Bruce 1-6-2014, "Essays: How the NSA Threatens National Security," Schneier On Security, https://www.schneier.com/essays/archives/2014/01/how_the_nsa_threaten.html

We have no evidence that any of this surveillance makes us safer. NSA Director General Keith Alexander responded to these stories in June by claiming that he disrupted 54 terrorist plots. In October, he revised that number downward to 13, and then to "one or two." At this point, the only "plot" prevented was that of a San Diego man sending $8,500 to support a Somali militant group. We have been repeatedly told that these surveillance programs would have been able to stop 9/11, yet the NSA didn't detect the Boston bombingseven though one of the two terrorists was on the watch list and the other had a sloppy social media trail. Bulk collection of data and metadata is an ineffective counterterrorism tool.

Not only is ubiquitous surveillance ineffective, it is extraordinarily costly. I don't mean just the budgets, which will continue to skyrocket. Or the diplomatic costs, as country after country learns of our surveillance programs against their citizens. I'm also talking about the cost to our society. It breaks so much of what our society has built. It breaks our political systems, as Congress is unable to provide any meaningful oversight and citizens are kept in the dark about what government does. It breaks our legal systems, as laws are ignored or reinterpreted, and people are unable to challenge government actions in court. It breaks our commercial systems, as U.S. computer products and services are no longer trusted worldwide. It breaks our technical systems, as the very protocols of the Internet become untrusted. And it breaks our social systems; the loss of privacy, freedom, and liberty is much more damaging to our society than the occasional act of random violence.

And finally, these systems are susceptible to abuse. This is not just a hypothetical problem. Recent history illustrates many episodes where this information was, or would have been, abused: Hoover and his FBI spying, McCarthy, Martin Luther King Jr. and the civil rights movement, anti-war Vietnam protesters, and—more recently—the Occupy movement. Outside the U.S., there are even more extreme examples. Building the surveillance state makes it too easy for people and organizations to slip over the line into abuse.

NSA 1AC (4-min Version) (3/4)

We find the current state of affairs troubling and offer the following Plan: The United States federal government will limit the scope of its domestic surveillance under Section 702 of the Foreign Intelligence Surveillance Act to communications whose sender or recipient is a valid intelligence target and whose targets pose a tangible threat to national security.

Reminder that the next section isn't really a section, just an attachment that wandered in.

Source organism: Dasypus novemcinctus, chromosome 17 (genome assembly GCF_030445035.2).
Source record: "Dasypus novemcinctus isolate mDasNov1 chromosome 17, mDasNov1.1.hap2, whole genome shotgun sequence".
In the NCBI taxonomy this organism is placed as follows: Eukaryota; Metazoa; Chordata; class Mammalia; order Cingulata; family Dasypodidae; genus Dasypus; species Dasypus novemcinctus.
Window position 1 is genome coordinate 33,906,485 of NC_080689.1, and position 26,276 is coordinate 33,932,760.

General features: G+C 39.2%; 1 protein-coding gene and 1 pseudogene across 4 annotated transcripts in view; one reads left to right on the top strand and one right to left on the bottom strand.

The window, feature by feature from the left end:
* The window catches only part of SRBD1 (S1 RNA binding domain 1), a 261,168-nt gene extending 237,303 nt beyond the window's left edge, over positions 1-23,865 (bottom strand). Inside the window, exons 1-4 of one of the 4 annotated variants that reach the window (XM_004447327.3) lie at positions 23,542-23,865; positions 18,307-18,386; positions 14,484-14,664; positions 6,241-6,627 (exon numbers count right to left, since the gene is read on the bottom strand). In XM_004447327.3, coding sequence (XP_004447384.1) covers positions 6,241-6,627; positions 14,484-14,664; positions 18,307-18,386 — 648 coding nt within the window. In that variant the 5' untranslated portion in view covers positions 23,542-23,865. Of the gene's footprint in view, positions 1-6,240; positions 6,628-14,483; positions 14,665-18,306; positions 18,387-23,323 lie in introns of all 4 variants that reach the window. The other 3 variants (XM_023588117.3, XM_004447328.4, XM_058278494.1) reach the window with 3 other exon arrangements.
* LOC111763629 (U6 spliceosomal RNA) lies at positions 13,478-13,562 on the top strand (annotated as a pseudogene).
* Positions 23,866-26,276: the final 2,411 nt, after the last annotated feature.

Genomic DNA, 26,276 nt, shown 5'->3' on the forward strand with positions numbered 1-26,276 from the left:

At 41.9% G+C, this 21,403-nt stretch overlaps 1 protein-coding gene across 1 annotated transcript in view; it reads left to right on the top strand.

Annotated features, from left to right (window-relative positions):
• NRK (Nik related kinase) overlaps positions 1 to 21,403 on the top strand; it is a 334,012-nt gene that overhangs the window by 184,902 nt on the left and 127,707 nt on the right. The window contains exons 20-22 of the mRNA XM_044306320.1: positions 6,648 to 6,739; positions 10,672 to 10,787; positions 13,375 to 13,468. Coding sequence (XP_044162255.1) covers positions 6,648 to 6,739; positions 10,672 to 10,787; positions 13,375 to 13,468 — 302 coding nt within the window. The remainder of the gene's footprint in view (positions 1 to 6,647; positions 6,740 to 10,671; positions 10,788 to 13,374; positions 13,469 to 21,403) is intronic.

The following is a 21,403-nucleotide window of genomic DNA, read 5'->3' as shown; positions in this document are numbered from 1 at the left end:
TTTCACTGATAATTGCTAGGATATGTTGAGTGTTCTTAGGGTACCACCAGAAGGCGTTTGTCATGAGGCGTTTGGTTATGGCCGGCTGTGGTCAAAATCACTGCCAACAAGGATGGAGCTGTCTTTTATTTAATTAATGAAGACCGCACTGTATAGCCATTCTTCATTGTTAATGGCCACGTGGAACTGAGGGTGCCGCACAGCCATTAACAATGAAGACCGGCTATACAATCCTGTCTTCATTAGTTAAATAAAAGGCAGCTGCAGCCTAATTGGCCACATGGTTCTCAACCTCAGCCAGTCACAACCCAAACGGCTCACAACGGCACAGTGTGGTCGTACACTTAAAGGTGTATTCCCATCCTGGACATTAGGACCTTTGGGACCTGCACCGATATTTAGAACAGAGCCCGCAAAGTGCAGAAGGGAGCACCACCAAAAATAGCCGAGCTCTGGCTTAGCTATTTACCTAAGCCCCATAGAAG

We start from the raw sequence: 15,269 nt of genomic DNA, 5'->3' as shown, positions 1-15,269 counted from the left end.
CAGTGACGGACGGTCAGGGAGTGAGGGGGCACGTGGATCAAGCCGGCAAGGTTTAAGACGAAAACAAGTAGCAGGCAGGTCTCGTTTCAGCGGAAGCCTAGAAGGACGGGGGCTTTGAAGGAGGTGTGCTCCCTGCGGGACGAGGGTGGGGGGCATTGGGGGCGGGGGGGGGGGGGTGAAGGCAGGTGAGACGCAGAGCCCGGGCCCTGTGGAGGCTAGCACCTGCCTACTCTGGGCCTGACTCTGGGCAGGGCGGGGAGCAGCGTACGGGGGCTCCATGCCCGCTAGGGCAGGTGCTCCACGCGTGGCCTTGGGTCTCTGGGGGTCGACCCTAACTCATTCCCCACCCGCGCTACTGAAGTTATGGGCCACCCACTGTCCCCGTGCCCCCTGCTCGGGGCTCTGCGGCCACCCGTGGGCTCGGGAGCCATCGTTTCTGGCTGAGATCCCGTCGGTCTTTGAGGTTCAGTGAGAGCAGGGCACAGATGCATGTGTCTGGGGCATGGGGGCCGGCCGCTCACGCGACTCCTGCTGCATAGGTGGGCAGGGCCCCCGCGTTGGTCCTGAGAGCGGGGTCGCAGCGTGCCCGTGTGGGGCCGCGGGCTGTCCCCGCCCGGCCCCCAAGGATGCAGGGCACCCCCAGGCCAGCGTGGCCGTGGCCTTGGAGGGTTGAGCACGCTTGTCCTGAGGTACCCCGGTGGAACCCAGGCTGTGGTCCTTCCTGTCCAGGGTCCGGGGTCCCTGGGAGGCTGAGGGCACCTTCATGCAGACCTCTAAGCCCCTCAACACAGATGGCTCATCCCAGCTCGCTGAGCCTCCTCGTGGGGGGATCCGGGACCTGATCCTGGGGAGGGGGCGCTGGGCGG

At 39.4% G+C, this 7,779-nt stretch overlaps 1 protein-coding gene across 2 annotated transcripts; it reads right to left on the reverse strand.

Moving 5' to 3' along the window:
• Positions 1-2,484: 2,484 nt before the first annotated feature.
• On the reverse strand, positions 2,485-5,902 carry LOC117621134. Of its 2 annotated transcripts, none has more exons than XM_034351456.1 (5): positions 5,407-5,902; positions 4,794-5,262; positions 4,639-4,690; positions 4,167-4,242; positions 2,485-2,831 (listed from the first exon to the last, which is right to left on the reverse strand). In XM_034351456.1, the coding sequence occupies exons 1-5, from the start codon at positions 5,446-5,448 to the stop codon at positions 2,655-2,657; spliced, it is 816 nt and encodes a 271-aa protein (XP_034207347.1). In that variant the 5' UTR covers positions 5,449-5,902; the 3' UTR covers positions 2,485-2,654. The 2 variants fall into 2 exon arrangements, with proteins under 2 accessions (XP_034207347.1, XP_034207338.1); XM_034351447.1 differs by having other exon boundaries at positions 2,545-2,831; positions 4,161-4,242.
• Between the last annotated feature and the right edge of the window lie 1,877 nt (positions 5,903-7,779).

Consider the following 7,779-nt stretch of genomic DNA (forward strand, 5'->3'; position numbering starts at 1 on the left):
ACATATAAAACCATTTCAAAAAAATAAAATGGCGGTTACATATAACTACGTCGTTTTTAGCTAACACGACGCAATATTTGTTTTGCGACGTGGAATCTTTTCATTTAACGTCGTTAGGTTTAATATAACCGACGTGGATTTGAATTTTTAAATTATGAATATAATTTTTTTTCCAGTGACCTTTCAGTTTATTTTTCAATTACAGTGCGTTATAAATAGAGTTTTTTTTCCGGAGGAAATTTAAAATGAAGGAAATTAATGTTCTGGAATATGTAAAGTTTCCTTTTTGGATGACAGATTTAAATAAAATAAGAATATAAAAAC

NSA 1AC (4-min Version) (4/4)

Observation 3 – Limiting the scope of the Section 702 authority is critical to solve overcollection of American communications.

Laperruque, Fellow on Privacy, Surveillance, and Security at Center for Democracy and Technology, 2014,
(Jake, "Why Average Internet Users Should Demand Significant Section 702 Reform," Center For Democracy & Technology., 7-22-2014, https://cdt.org/blog/why-average-internet-users-should-demand-significant-section-702-reform/

Where Do We Go From Here?

There are sensible reforms that can significant limit the collateral damage to privacy caused by Section 702 without impeding national security.  Limiting the purposes for which Section 702 can be conducted will narrow the degree to which communications are monitored between individuals not suspected of wrongdoing or connected to national security threatsClosing retention loopholes present in the Minimization Guidelines governing that surveillance will ensure that when Americans’ communications are incidentally collected, they are not kept absent national security needs.  And closing the backdoor search loophole would ensure that when Americans’ communications are retained because they communicated with a target of Section 702 surveillance, they couldn’t be searched unless the standards for domestic surveillance of the American are met.